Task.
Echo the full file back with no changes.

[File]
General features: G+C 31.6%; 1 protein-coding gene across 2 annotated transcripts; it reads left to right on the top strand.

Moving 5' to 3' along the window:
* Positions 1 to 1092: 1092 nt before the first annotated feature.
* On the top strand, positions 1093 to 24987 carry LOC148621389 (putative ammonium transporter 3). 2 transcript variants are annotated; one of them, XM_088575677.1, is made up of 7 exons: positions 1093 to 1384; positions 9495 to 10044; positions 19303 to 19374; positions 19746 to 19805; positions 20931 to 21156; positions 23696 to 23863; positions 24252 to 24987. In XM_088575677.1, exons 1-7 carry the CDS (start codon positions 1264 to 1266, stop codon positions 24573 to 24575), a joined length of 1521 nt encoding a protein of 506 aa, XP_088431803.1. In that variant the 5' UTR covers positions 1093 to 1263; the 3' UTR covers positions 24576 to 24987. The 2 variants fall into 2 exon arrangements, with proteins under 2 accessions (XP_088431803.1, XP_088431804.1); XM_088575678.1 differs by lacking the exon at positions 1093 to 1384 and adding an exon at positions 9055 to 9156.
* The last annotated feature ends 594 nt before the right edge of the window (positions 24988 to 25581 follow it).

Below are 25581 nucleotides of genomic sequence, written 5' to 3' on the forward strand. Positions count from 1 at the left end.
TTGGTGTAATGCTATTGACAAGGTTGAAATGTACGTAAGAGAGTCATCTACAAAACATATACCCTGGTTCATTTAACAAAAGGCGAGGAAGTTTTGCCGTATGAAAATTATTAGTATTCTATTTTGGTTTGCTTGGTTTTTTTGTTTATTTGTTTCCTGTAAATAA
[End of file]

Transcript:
General features: G+C 31.6%; 1 protein-coding gene across 2 annotated transcripts; it reads left to right on the top strand.

Moving 5' to 3' along the window:
* Positions 1 to 1092: 1092 nt before the first annotated feature.
* On the top strand, positions 1093 to 24987 carry LOC148621389 (putative ammonium transporter 3). 2 transcript variants are annotated; one of them, XM_088575677.1, is made up of 7 exons: positions 1093 to 1384; positions 9495 to 10044; positions 19303 to 19374; positions 19746 to 19805; positions 20931 to 21156; positions 23696 to 23863; positions 24252 to 24987. In XM_088575677.1, exons 1-7 carry the CDS (start codon positions 1264 to 1266, stop codon positions 24573 to 24575), a joined length of 1521 nt encoding a protein of 506 aa, XP_088431803.1. In that variant the 5' UTR covers positions 1093 to 1263; the 3' UTR covers positions 24576 to 24987. The 2 variants fall into 2 exon arrangements, with proteins under 2 accessions (XP_088431803.1, XP_088431804.1); XM_088575678.1 differs by lacking the exon at positions 1093 to 1384 and adding an exon at positions 9055 to 9156.
* The last annotated feature ends 594 nt before the right edge of the window (positions 24988 to 25581 follow it).

Below are 25581 nucleotides of genomic sequence, written 5' to 3' on the forward strand. Positions count from 1 at the left end.
TTGGTGTAATGCTATTGACAAGGTTGAAATGTACGTAAGAGAGTCATCTACAAAACATATACCCTGGTTCATTTAACAAAAGGCGAGGAAGTTTTGCCGTATGAAAATTATTAGTATTCTATTTTGGTTTGCTTGGTTTTTTTGTTTATTTGTTTCCTGTAAATAA